A second message about an hour later upped the concern by warning of ”significant & life-threatening flooding,” but still the rainfall prediction only spoke of “3-8 inches, with locally higher amounts.” The potential for life-altering floods was baked into those forecasts. But based on how many regular people were caught unawares, it’s safe to say those descriptions needed more oomph.

The mainstream alerts also could have emphasized that Ida was on a collision course with a northern cold front. When the two weather systems met, it caused Ida’s warm moisture to suddenly vault upward in the sky—a process called frontogenesis that typically leads to bigger downpours.

“We knew it was quite likely that they were going to be much higher totals somewhere. It just wasn’t certain,” said Sobel from Columbia. “There’s always some uncertainty in exactly where the band of the heaviest rain is going to be.”

Weather forecasts have improved dramatically over the past 30 years. Take storm paths as an example. As science reporter Alejandra Borunda reported last year for National Geographic, “by the time a storm makes landfall, the difference between its predicted and real locations is less, on average, than 8 miles.”

But even with that resolution, forecasts struggle to predict what might happen down at the neighborhood level, said Dr. Andrew Kruczkiewicz, a senior researcher for Columbia’s International Research Institute for Climate and Society, who studies flooding and disaster responses.

The dangers of that uncertainty become magnified during flash floods, Kruczkiewicz said, for two reasons. First, people tend only to act when the warning is big. Tell them to evacuate, and they’ll leave, but without strong messaging, they’ll go about their regular business.

On the flip side, Kruczkiewicz said elected leaders, weather officials and news outlets have also been criticized in the past for raising “false alarms,” such as when New York City dodged the worst of Hurricane Irene in 2011. It’s thought that a year later, fewer people took Superstorm Sandy seriously. Severe rainstorms, meanwhile, remain a huge blindspot to this day.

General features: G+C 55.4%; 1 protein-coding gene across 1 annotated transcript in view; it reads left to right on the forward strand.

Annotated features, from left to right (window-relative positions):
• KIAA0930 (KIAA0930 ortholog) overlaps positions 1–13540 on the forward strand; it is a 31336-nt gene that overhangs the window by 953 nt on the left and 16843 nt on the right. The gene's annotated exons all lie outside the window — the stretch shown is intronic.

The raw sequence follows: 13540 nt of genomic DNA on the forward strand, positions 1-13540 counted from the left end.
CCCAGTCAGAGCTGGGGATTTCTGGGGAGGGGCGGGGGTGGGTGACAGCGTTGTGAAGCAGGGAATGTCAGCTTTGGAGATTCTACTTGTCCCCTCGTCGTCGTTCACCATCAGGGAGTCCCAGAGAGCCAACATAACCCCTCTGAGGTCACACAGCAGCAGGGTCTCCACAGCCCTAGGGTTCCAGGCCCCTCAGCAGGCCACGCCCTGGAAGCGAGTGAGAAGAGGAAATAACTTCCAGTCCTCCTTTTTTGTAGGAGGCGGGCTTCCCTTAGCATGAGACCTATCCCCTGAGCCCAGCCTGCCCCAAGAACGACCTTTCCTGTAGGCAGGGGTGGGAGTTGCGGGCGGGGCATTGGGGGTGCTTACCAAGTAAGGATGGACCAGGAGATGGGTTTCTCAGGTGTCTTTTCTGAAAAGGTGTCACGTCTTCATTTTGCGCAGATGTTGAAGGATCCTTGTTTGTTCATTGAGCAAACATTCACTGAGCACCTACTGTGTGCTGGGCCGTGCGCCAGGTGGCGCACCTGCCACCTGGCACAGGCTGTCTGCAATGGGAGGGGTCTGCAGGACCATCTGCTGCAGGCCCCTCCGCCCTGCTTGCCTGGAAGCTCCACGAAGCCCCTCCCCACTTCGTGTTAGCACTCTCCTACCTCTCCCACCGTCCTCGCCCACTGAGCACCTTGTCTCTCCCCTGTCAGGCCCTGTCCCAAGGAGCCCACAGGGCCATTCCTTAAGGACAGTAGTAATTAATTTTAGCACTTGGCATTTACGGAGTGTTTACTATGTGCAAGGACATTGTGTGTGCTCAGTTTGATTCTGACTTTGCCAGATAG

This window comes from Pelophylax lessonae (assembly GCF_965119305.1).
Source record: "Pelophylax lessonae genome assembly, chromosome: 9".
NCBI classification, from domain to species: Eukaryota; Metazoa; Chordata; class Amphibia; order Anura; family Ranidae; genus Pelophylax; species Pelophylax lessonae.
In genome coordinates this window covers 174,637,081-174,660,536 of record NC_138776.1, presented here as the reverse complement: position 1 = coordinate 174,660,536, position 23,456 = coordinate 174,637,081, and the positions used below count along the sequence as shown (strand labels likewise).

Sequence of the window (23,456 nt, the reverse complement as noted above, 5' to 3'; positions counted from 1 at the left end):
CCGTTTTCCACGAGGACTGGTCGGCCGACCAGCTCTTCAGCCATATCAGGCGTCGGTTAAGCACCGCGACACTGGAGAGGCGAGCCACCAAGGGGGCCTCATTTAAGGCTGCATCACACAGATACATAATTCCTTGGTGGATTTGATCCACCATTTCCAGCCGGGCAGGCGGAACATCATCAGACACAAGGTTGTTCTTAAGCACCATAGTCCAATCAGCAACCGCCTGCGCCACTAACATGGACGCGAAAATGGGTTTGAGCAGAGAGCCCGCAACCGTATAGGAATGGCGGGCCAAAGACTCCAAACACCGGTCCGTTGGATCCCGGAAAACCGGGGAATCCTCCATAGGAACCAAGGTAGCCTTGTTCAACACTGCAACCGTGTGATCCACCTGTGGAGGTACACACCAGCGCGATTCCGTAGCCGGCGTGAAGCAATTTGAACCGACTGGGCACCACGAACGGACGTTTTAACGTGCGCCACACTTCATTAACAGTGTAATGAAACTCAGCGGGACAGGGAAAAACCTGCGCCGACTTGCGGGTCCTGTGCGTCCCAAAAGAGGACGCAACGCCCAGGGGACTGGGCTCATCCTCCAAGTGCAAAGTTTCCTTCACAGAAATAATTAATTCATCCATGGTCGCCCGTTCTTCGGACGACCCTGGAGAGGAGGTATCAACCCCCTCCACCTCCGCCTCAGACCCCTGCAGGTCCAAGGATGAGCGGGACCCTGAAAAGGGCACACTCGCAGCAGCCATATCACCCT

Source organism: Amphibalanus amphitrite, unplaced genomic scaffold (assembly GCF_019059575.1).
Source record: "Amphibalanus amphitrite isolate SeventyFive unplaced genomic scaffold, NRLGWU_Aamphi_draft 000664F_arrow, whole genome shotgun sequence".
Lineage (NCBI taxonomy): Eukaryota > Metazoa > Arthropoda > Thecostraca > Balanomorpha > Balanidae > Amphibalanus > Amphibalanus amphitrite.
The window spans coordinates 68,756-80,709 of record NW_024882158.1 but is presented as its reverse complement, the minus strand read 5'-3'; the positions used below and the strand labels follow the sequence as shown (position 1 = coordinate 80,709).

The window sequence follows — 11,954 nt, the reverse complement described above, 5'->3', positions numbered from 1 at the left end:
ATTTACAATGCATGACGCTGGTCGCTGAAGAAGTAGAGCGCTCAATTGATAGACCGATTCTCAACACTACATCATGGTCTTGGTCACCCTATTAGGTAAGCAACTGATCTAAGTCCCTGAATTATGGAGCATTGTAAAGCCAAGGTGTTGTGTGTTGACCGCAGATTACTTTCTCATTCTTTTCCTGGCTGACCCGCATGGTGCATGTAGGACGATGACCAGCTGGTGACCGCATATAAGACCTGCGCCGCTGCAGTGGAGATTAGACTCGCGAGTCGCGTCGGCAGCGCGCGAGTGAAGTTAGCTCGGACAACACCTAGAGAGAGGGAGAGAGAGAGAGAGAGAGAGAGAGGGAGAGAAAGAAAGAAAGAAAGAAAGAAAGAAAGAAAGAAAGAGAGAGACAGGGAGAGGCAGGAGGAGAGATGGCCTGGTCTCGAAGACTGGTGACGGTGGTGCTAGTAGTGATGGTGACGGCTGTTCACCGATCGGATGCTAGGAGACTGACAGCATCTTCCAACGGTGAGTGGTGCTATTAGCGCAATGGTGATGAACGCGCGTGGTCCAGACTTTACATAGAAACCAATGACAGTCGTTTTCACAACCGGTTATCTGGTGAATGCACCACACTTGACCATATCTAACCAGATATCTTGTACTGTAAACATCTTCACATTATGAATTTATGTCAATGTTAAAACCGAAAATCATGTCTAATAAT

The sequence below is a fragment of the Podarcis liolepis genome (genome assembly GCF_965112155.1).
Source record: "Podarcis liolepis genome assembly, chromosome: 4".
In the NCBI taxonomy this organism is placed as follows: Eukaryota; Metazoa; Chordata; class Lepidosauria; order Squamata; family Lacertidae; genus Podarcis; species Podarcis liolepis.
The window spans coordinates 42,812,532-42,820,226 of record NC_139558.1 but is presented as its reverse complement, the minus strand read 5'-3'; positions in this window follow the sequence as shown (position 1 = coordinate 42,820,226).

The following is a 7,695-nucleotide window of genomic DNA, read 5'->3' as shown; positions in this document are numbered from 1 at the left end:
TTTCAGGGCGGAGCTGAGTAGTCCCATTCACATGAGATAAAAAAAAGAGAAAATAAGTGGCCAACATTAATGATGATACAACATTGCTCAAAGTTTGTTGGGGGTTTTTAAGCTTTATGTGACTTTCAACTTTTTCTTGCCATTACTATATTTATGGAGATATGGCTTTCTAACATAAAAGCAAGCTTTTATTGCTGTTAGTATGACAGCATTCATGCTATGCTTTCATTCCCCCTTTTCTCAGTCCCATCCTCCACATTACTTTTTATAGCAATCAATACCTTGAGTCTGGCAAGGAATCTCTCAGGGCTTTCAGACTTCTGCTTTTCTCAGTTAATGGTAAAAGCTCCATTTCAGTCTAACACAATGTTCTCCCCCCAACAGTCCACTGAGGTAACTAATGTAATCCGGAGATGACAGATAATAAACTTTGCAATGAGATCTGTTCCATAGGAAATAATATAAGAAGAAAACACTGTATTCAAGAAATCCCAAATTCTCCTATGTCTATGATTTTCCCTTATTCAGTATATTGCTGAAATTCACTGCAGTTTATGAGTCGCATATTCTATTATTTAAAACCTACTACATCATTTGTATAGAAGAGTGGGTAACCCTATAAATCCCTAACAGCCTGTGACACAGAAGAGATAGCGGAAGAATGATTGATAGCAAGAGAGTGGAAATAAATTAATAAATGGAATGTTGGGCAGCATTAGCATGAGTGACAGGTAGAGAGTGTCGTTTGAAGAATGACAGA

An intersection is flooded by more than 5 feet of water following torrential rains from the remanants of Hurricane Ida in Lodi, N.J., September 2nd, 2021

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An intersection is flooded by more than 5 feet of water following torrential rains from the remanants of Hurricane Ida in Lodi, N.J., September 2nd, 2021

Michael Candelori/Shutterstock

“Flash floods are a neglected hazard relative to other hazards,” Kruczkiewicz said, citing how local research and policy ramped up and focused on coastal storm surge in the wake of Sandy. “I hope it’s a wake-up call to prioritize these other types of flooding.”

He said the need is urgent because climate change will continue to worsen Northeast rainfalls over time. It was a point echoed by Sublette from Climate Central. Thanks to climate change, he said severe storms in our area produce 10 to 20% more rainfall than 60 years ago.

“It’s just a little bit more, and it makes it that much more impactful and that much worse,” Sublette said. “It would’ve been bad anyway, but this just made it worse.”

At the same time, our fellow citizens and elected leaders continue to take risks when it comes to living in flood-prone areas. Due to its housing shortage, New York City loosened rules around basement apartments in 2018—in hindsight, a potentially dangerous move in a region facing more and more extreme rain. The city’s rules for basement apartments don’t mention any restrictions for flood zones.

“Has the number of basement apartments decreased since Sandy? Maybe that’s a question we could ask ourselves?” Kruczkiewicz said. And as WNYC/Gothamist reported this summer, New York City hasn’t updated its flood zone maps since 2007, meaning tens of thousands of New Yorkers are in harm’s way and might not even know it.

“This wasn’t just one neighborhood or two neighborhoods in New York City seeing a flash flood [warning],” Kruczkiewicz said. “This was a flash flood emergency, which is a whole different level.”

Emily Lang, Danny Lewis and Sean Carlson contributed to reporting.